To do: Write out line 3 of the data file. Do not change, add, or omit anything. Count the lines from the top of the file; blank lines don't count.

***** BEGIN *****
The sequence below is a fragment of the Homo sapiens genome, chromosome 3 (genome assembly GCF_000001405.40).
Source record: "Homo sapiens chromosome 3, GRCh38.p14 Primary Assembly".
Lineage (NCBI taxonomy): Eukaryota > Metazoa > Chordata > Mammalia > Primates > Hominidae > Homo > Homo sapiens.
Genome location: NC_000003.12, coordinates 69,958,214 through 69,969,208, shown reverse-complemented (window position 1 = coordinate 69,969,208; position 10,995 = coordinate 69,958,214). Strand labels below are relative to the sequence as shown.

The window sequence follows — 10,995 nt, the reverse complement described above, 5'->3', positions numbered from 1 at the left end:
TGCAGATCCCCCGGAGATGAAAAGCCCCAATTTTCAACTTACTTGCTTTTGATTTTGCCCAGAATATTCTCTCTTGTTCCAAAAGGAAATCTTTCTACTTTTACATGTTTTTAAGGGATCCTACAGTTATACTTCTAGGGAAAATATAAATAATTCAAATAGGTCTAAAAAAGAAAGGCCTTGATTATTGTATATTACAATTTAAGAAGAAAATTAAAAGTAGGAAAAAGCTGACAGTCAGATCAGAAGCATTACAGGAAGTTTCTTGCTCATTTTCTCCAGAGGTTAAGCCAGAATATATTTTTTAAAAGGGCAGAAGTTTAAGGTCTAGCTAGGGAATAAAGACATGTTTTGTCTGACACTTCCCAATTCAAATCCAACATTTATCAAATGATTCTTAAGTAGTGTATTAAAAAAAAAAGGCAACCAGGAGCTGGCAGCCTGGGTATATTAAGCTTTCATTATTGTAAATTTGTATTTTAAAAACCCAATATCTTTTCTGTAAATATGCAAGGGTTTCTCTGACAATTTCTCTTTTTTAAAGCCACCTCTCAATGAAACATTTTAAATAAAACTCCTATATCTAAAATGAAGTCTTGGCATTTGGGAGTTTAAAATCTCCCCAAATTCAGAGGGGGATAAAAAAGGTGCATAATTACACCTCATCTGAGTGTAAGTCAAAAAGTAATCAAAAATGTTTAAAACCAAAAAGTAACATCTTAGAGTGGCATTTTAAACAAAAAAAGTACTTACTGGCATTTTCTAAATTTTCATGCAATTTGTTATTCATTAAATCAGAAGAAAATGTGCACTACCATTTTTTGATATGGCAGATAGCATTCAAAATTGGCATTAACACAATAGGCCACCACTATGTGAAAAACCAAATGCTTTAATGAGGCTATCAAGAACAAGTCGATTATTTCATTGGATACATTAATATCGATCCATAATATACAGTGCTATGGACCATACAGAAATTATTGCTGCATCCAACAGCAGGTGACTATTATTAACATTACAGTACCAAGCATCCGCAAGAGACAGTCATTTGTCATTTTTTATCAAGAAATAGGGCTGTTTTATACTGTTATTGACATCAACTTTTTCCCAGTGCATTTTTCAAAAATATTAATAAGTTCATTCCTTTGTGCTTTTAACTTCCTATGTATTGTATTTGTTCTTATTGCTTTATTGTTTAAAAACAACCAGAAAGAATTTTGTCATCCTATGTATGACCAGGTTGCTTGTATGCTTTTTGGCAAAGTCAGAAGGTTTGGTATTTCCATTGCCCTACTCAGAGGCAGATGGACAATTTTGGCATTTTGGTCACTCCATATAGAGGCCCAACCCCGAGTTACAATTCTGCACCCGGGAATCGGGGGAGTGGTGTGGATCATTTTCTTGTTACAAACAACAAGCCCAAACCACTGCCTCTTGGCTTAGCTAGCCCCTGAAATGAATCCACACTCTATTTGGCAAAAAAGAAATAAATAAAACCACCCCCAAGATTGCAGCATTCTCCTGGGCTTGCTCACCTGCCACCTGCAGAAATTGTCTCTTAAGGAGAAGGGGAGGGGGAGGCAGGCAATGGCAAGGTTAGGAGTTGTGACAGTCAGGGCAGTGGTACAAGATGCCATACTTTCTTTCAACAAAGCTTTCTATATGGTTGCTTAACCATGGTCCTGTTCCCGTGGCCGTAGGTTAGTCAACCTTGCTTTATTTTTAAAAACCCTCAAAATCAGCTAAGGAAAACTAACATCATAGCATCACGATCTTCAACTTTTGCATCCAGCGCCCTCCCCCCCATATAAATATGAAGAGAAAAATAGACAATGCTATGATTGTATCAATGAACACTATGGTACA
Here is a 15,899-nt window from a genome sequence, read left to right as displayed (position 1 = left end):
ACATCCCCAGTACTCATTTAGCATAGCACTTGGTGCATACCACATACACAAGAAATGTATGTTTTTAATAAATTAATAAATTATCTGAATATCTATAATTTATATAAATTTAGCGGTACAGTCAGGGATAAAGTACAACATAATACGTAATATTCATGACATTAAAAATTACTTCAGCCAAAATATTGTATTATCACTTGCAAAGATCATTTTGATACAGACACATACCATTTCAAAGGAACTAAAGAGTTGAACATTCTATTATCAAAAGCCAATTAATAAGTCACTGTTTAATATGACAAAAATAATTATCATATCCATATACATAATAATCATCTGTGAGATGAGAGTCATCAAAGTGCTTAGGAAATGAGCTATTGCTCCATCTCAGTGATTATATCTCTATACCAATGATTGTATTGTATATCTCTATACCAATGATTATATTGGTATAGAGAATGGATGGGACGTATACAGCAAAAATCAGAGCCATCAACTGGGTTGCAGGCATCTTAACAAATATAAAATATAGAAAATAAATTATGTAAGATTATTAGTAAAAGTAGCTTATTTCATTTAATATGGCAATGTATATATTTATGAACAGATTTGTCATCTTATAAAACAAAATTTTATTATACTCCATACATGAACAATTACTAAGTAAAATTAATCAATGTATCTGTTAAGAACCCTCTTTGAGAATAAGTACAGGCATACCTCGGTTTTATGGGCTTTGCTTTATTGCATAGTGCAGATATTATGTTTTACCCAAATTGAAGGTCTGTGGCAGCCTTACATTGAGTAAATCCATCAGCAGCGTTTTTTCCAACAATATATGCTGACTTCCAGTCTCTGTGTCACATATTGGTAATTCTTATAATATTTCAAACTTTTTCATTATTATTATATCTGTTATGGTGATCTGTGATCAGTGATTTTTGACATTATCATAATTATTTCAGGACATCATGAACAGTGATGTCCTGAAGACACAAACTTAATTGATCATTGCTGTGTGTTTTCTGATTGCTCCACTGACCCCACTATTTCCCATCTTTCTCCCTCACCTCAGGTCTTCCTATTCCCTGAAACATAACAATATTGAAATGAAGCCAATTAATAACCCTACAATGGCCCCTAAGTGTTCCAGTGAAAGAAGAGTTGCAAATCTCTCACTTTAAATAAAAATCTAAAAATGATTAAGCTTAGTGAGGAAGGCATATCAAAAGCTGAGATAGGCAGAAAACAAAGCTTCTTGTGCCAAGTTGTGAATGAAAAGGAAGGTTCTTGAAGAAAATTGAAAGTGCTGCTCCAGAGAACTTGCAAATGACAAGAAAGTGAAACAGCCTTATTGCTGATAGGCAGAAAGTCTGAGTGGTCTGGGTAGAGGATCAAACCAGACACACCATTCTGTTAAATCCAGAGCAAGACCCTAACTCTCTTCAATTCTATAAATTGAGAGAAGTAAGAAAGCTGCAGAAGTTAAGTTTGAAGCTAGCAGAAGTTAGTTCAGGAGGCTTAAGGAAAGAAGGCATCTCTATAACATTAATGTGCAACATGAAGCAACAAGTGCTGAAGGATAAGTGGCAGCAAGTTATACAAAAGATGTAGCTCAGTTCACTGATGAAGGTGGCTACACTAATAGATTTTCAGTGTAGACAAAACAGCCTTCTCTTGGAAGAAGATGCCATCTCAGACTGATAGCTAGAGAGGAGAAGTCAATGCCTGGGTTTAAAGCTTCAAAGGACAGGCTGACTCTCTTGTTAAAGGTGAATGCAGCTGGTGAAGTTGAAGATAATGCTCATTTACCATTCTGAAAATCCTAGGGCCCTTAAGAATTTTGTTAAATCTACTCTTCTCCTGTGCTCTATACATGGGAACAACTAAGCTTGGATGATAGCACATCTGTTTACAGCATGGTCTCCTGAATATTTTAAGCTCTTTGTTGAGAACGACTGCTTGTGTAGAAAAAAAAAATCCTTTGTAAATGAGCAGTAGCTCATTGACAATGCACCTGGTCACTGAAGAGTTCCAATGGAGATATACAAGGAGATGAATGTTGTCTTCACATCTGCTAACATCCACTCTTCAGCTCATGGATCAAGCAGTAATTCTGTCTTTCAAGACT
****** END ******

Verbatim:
Lineage (NCBI taxonomy): Eukaryota > Metazoa > Chordata > Mammalia > Primates > Hominidae > Homo > Homo sapiens.